This is something I wrote a quarter-century ago in a memoir of my childhood and youth:
Memory is the key to a small town. A stranger driving through my home town would see nothing but schools, stores, and houses. Some are handsome, others nondescript, but all have one thing in common: the important parts are invisible, at least to eyes unaided by memory. This is why people like me never like to hear about how their home towns have changed since they moved away. Every change in the place where you grew up is an insult, a run in the homespun fabric of recollection.
I still feel much the same way, which is why it saddened me to learn that the International Order of Odd Fellows Building, which has stood in the center of Smalltown, U.S.A., since 1908, was torn down the other day. It had to go: old age made the building structurally unsound, and after a passing storm caused the roof to cave in, no part of the rest of it could be saved. Still, I don’t like to think of so familiar a corner of my beloved home town now being “occupied” by a pile of rubble. The downtown districts of small midwestern towns, after all, aren’t exactly a growth stock, and I suspect that it will be a very long time before anything new goes up at this particular address. More than likely, its destiny is to look for many years to come like the gap left by a missing front tooth.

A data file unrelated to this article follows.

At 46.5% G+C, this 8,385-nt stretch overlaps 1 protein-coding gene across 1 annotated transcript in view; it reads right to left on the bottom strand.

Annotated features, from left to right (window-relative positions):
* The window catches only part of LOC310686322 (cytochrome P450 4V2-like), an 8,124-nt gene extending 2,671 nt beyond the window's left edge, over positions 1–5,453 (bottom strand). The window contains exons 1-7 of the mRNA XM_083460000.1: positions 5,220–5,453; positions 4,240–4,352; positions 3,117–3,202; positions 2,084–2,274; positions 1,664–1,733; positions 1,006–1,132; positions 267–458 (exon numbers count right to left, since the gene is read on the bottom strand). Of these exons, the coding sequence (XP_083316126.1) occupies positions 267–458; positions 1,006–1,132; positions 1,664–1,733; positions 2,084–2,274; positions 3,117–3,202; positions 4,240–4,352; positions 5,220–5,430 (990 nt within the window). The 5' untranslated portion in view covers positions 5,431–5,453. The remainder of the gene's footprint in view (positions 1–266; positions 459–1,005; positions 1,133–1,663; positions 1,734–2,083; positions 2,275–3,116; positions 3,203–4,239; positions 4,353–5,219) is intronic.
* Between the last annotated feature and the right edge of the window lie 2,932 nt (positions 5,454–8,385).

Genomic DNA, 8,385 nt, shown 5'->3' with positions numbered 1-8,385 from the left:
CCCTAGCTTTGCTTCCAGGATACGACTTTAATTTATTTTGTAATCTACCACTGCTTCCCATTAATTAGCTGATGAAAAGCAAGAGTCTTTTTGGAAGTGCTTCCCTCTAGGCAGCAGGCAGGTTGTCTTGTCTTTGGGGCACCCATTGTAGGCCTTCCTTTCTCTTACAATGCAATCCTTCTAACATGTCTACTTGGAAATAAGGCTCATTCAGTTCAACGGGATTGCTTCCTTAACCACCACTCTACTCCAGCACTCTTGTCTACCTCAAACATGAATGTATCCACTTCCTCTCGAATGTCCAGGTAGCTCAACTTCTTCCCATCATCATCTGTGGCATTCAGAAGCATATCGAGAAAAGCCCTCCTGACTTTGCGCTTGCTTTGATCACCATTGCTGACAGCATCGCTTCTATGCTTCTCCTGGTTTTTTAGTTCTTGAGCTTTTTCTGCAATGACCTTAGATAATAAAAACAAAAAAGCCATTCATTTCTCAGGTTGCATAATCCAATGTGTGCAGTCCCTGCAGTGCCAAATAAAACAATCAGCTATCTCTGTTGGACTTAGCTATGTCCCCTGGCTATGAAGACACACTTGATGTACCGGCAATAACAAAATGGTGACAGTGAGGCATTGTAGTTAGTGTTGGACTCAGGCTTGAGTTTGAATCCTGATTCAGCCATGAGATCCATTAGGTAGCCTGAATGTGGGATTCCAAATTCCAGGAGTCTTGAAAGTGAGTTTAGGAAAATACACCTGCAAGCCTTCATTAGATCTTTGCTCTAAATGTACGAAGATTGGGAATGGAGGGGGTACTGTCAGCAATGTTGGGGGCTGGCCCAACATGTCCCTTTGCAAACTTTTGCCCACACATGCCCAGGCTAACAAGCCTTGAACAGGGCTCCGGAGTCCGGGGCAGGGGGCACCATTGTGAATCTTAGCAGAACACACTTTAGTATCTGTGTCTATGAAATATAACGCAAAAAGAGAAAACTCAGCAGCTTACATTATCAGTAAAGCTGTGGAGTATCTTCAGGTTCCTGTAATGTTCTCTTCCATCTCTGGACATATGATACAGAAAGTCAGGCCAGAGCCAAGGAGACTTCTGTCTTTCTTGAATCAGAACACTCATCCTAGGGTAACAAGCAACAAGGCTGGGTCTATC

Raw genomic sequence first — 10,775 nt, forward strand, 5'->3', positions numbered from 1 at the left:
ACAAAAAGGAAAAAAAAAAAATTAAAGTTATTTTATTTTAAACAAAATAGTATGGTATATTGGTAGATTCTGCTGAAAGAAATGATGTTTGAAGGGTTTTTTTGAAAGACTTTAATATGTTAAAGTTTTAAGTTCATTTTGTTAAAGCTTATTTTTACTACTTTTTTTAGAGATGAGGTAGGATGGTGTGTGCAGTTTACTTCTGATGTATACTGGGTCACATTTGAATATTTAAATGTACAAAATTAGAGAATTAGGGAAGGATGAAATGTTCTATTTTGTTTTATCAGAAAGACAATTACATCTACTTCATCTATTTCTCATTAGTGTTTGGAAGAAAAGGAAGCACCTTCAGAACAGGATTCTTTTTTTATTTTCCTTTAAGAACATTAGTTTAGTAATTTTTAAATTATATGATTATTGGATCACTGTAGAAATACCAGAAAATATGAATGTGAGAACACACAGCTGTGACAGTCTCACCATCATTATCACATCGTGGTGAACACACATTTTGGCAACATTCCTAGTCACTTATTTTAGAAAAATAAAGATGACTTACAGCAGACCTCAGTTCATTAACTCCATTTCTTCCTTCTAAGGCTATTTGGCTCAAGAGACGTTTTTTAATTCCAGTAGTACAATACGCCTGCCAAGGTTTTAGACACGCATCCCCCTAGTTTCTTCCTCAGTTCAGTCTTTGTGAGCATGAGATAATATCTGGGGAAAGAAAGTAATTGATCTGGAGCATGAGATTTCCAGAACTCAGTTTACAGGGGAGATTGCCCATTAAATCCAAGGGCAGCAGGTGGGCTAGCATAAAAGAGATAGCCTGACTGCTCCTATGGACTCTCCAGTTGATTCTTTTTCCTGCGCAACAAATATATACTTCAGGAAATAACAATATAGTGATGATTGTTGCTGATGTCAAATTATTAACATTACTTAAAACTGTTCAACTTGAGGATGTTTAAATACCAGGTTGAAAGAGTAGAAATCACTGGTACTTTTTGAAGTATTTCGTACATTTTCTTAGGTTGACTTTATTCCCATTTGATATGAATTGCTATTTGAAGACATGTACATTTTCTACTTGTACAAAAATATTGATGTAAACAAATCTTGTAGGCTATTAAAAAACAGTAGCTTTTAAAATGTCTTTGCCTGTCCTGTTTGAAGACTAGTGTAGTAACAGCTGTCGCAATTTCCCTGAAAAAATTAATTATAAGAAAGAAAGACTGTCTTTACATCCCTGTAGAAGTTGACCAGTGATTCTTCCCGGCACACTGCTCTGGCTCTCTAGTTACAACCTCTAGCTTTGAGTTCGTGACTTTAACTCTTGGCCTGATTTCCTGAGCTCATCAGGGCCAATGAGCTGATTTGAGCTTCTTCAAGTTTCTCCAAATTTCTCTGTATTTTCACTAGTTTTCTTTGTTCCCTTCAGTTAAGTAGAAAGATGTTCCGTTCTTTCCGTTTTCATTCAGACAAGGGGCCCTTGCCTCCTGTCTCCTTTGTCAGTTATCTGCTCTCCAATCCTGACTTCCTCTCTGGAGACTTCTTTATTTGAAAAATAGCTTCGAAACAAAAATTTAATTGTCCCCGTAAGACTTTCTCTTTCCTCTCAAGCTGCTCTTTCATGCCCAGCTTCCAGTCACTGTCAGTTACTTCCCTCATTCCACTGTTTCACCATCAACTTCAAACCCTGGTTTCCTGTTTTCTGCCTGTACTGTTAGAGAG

The Independent Order of Odd Fellows is itself a dusty anachronism, one of the many fraternal organizations and service clubs that, like Kiwanis, the Elks, and Rotary, used to be so prominent a part of the American cultural landscape. H.L. Mencken and Sinclair Lewis loved to whack them around once upon a time, but they are now as distant a memory as The American Mercury itself. While a few seem to be coming back, most of the rest are fast-fading relics of the days when men liked to get together of an evening to amuse one another instead of peering at their iPads in the hope of staving off ennui.
I never went in for such collective amusements, being the least clubbable of people, but neither did I hold them in the jeering contempt that was Mencken’s specialty. He was, of course, what we are now smugly pleased to call a “hater.” I’m not, and never have been: I’m all for innocent pleasures of every sort, and surely there are few things more innocent, or pleasurable, than belonging to a club that exists to do service to the community in which its members live and work. My brother belonged to such a club, the Jaycees, and he’ll be the first to tell you that it was one of the best things that ever happened to him.
I don’t doubt that Smalltown’s Odd Fellows Lodge was no less beneficial to its loyal members, and that they were hugely proud of their second-story hall. But Lodge No. 358 is, so far as I know, defunct, which if true makes me almost as sad as does the demolition of its ancestral home.
I think I’m pretty sanguine, for the most part, at the prospect of coping with change. I proved as much when I returned to Smalltown four years ago for a visit and discovered that my brother, who was then in the process of remodeling the house in which we grew up, had just cleared out my childhood bedroom. But I have my limits, and I think the city fathers might just have surpassed them when they tore down the Odd Fellows Building—though I shall, as always, endeavor to cope.
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Thelonious Monk’s arrangement of “Abide With Me.” The horn section consists of John Coltrane, Ray Copeland, Gigi Gryce, and Coleman Hawkins: